Theories about what underpins social trust abound. Recent work for the IMF has explored the impacts of economic inequality on social trust, arguing that inequality lowers people’s sense of fairness and therefore their trust in others (Gould and Hijzen, 2016). This may help explain why the USA, where income inequality has increased over time, has seen declining trust, while high levels of trust have held steady or improved in countries like Sweden and Denmark where income is more equally distributed. Other research has looked at demographic and generational patterns to trust – for example, Ipsos MORI’s ‘Generations’ project in the UK found that while overall, most people become more trusting with age, there are also marked cohort effects. Millennials (those born between 1980 and 1995) were markedly less trusting as young adults than previous generations, though they have become more trusting with age. In contrast, however, ‘Generation Z’ (those born 1996 onwards) are much more likely to say they “generally trust the man or woman in the street to tell the truth” than their suspicious predecessors at the same age. In the US, generational divisions in trust are even more apparent. As Baby Boomers have entered older age, they have shown a pronounced decline in trust, while Generation X and Millennials started off with lower social trust and have remained less trusting.38 The relationship between social networks – who you spend your time with – and social trust is another ongoing theme (e.g. Li et al, 2019). In short, evidence suggests that the number of people in your social circle and their social status help predict how much you trust other people in general.
As overall patterns and trends in trust vary substantially between different countries, it is also likely that the drivers of trust vary across the globe. What is clear is that claims that people across the globe are becoming less likely to trust each other are premature. That is not to say that there is no reason to be concerned. Even in countries where trust is not continuing to decline, it is clear that the bar is set fairly low – with some notable exceptions, a majority of people across most countries are unwilling to trust their fellow citizens.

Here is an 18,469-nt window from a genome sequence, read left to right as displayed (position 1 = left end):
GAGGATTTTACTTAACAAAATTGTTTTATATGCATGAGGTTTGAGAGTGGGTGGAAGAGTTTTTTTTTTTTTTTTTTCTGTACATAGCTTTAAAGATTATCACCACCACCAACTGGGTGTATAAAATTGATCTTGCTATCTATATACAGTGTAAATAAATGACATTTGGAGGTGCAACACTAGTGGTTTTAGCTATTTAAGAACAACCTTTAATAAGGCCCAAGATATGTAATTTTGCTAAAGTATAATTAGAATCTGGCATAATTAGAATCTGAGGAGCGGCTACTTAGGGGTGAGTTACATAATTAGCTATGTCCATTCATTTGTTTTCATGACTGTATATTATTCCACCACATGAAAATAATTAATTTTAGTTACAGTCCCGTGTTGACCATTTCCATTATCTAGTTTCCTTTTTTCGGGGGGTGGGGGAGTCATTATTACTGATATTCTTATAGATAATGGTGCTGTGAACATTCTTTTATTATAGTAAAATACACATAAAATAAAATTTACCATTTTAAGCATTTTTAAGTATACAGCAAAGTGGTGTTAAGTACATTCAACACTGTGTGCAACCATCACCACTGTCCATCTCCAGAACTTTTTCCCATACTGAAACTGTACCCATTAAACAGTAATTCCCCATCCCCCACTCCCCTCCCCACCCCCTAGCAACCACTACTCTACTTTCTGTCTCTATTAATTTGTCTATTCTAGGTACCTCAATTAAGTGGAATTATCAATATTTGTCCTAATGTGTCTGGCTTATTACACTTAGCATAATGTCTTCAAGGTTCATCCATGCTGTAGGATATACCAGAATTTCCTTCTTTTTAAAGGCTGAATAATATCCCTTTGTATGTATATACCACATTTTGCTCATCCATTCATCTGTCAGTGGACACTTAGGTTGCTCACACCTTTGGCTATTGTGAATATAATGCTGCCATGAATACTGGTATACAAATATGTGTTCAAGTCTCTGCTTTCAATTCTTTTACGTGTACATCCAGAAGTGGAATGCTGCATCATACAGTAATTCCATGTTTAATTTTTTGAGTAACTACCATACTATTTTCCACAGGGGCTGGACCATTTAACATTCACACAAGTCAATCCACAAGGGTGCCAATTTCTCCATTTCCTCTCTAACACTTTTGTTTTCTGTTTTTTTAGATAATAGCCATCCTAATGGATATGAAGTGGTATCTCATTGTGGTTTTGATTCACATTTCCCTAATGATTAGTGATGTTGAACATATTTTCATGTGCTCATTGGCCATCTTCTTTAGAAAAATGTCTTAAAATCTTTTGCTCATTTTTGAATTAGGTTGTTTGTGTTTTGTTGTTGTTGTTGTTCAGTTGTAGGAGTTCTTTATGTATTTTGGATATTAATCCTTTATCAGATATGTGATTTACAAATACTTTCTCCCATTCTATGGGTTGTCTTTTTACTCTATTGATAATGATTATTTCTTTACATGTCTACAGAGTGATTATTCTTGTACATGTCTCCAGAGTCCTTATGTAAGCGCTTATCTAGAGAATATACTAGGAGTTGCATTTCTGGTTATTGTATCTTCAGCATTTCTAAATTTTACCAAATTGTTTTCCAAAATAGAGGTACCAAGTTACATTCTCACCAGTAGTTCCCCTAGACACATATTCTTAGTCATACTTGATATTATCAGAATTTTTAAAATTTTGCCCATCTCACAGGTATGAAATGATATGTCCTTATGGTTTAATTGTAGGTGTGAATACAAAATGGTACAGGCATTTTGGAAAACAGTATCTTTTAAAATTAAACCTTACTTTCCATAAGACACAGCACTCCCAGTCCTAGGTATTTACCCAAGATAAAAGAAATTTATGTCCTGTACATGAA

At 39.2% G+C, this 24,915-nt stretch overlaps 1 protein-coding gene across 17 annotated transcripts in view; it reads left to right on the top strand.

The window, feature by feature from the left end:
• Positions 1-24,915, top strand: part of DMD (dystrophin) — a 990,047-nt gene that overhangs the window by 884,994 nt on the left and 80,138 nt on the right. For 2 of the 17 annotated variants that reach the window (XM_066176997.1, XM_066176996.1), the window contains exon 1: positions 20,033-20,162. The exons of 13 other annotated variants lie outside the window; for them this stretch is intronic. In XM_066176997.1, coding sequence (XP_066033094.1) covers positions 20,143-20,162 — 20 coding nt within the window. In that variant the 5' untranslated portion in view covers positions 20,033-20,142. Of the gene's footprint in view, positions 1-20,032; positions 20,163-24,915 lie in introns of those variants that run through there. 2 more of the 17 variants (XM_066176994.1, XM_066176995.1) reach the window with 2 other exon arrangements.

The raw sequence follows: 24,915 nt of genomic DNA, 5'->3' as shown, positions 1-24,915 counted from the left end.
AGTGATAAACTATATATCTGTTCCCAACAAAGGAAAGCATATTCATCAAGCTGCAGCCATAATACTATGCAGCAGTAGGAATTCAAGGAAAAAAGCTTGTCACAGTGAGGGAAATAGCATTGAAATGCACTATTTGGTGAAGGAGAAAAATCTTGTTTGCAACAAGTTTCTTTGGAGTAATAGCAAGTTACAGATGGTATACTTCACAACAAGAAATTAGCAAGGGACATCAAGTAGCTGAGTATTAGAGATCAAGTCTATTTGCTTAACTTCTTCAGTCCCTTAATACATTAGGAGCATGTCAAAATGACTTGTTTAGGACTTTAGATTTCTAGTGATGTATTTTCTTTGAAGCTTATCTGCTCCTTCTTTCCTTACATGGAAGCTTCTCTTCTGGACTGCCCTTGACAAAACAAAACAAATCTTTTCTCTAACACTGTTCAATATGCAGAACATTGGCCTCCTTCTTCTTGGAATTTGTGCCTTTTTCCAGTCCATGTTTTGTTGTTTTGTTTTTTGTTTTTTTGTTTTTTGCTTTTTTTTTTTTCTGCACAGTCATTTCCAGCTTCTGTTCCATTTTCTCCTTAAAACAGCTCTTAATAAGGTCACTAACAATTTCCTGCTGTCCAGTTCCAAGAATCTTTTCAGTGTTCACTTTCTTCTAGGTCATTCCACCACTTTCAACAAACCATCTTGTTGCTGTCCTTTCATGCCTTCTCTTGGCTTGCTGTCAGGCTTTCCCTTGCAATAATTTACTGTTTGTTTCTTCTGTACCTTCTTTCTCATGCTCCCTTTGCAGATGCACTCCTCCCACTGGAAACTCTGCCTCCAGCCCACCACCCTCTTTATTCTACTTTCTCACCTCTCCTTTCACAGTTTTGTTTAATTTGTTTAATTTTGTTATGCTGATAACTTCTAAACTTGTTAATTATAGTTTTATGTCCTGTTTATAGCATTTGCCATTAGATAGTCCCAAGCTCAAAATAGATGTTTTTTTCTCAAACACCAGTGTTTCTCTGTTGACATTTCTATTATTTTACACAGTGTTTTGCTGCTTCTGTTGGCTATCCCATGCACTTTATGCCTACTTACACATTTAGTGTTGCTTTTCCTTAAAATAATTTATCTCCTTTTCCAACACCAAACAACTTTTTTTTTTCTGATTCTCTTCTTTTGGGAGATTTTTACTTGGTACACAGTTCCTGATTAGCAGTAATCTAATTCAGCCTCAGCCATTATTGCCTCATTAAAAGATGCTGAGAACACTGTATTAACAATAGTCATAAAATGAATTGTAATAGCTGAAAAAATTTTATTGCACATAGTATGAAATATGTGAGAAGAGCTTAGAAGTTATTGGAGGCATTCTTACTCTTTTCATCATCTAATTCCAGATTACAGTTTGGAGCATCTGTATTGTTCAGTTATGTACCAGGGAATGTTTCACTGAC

This is a major problem. ‘Transactional costs’ will be higher for individuals and companies (as we formalise our exchanges because we don’t trust each other to honour informal agreements). We won’t work effectively to solve collective problems – particularly when a lack of trust is combined with antipathy to people of a different political persuasion to our own. And our quality of life and even national economic growth may be hampered.
There is clearly no easy answer to restoring our trust in each other – if there were, governments would have done so decades ago. Action needs to focus on both the macro- and micro-levels. At a macro-level, given evidence that the degree of economic inequality within countries is a strong predictor of levels of social trust, particularly in advanced economies,39 addressing the unequal distribution of wealth may also help to boost trust. At a micro-level, creating more opportunities for us all to mix with people who are not like us – including our political ‘opposites’ – to tackle increased social and political polarisation could, in turn, help us re-build our trust in each other. More generally, we need to look to those parts of the world where trust is high and growing for lessons on how to support and build trust between citizens, so that more of us can enjoy the economic, social and cultural benefits of a ‘high trust’ society.
“The ‘decline in trust’ has not been linear. In Venezuela, for example, trust increased from 11% in 1996 to 25% in 2007, before falling back again from 2013 onwards, to its current low of 9%V”